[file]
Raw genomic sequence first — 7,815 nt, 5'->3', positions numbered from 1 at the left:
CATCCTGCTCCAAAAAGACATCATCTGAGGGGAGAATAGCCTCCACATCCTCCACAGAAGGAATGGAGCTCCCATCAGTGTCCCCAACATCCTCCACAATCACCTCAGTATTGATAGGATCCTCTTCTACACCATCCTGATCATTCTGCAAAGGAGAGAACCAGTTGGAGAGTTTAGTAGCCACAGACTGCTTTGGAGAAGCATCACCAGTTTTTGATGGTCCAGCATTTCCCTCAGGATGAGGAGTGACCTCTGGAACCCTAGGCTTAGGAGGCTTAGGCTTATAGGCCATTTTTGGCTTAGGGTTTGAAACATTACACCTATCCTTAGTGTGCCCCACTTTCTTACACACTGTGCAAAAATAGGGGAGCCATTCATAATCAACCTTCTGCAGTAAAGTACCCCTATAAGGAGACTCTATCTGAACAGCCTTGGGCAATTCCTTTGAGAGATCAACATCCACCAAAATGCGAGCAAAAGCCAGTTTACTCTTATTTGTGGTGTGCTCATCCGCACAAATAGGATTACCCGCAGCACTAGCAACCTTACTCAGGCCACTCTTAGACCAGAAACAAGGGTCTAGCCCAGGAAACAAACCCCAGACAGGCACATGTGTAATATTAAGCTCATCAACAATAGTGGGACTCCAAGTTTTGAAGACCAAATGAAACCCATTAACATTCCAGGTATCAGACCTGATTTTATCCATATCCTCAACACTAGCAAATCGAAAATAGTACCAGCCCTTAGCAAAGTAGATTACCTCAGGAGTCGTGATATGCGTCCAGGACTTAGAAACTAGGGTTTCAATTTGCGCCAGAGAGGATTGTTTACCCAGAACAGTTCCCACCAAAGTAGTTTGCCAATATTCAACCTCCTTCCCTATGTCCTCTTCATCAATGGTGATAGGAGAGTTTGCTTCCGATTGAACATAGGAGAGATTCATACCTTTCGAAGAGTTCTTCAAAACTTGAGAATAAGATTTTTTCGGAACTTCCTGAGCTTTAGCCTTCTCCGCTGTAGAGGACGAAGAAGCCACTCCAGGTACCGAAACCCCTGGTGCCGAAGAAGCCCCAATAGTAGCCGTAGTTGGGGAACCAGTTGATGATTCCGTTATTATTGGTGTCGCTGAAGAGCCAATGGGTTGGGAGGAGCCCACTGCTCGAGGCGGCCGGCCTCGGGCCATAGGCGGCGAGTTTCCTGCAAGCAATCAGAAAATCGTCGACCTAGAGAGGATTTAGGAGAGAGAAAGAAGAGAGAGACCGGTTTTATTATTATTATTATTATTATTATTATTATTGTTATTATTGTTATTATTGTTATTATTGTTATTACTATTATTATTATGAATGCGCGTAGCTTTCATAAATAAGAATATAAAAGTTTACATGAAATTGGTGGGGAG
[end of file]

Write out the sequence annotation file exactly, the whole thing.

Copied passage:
Raw genomic sequence first — 7,815 nt, 5'->3', positions numbered from 1 at the left:
CATCCTGCTCCAAAAAGACATCATCTGAGGGGAGAATAGCCTCCACATCCTCCACAGAAGGAATGGAGCTCCCATCAGTGTCCCCAACATCCTCCACAATCACCTCAGTATTGATAGGATCCTCTTCTACACCATCCTGATCATTCTGCAAAGGAGAGAACCAGTTGGAGAGTTTAGTAGCCACAGACTGCTTTGGAGAAGCATCACCAGTTTTTGATGGTCCAGCATTTCCCTCAGGATGAGGAGTGACCTCTGGAACCCTAGGCTTAGGAGGCTTAGGCTTATAGGCCATTTTTGGCTTAGGGTTTGAAACATTACACCTATCCTTAGTGTGCCCCACTTTCTTACACACTGTGCAAAAATAGGGGAGCCATTCATAATCAACCTTCTGCAGTAAAGTACCCCTATAAGGAGACTCTATCTGAACAGCCTTGGGCAATTCCTTTGAGAGATCAACATCCACCAAAATGCGAGCAAAAGCCAGTTTACTCTTATTTGTGGTGTGCTCATCCGCACAAATAGGATTACCCGCAGCACTAGCAACCTTACTCAGGCCACTCTTAGACCAGAAACAAGGGTCTAGCCCAGGAAACAAACCCCAGACAGGCACATGTGTAATATTAAGCTCATCAACAATAGTGGGACTCCAAGTTTTGAAGACCAAATGAAACCCATTAACATTCCAGGTATCAGACCTGATTTTATCCATATCCTCAACACTAGCAAATCGAAAATAGTACCAGCCCTTAGCAAAGTAGATTACCTCAGGAGTCGTGATATGCGTCCAGGACTTAGAAACTAGGGTTTCAATTTGCGCCAGAGAGGATTGTTTACCCAGAACAGTTCCCACCAAAGTAGTTTGCCAATATTCAACCTCCTTCCCTATGTCCTCTTCATCAATGGTGATAGGAGAGTTTGCTTCCGATTGAACATAGGAGAGATTCATACCTTTCGAAGAGTTCTTCAAAACTTGAGAATAAGATTTTTTCGGAACTTCCTGAGCTTTAGCCTTCTCCGCTGTAGAGGACGAAGAAGCCACTCCAGGTACCGAAACCCCTGGTGCCGAAGAAGCCCCAATAGTAGCCGTAGTTGGGGAACCAGTTGATGATTCCGTTATTATTGGTGTCGCTGAAGAGCCAATGGGTTGGGAGGAGCCCACTGCTCGAGGCGGCCGGCCTCGGGCCATAGGCGGCGAGTTTCCTGCAAGCAATCAGAAAATCGTCGACCTAGAGAGGATTTAGGAGAGAGAAAGAAGAGAGAGACCGGTTTTATTATTATTATTATTATTATTATTATTATTGTTATTATTGTTATTATTGTTATTATTGTTATTACTATTATTATTATGAATGCGCGTAGCTTTCATAAATAAGAATATAAAAGTTTACATGAAATTGGTGGGGAG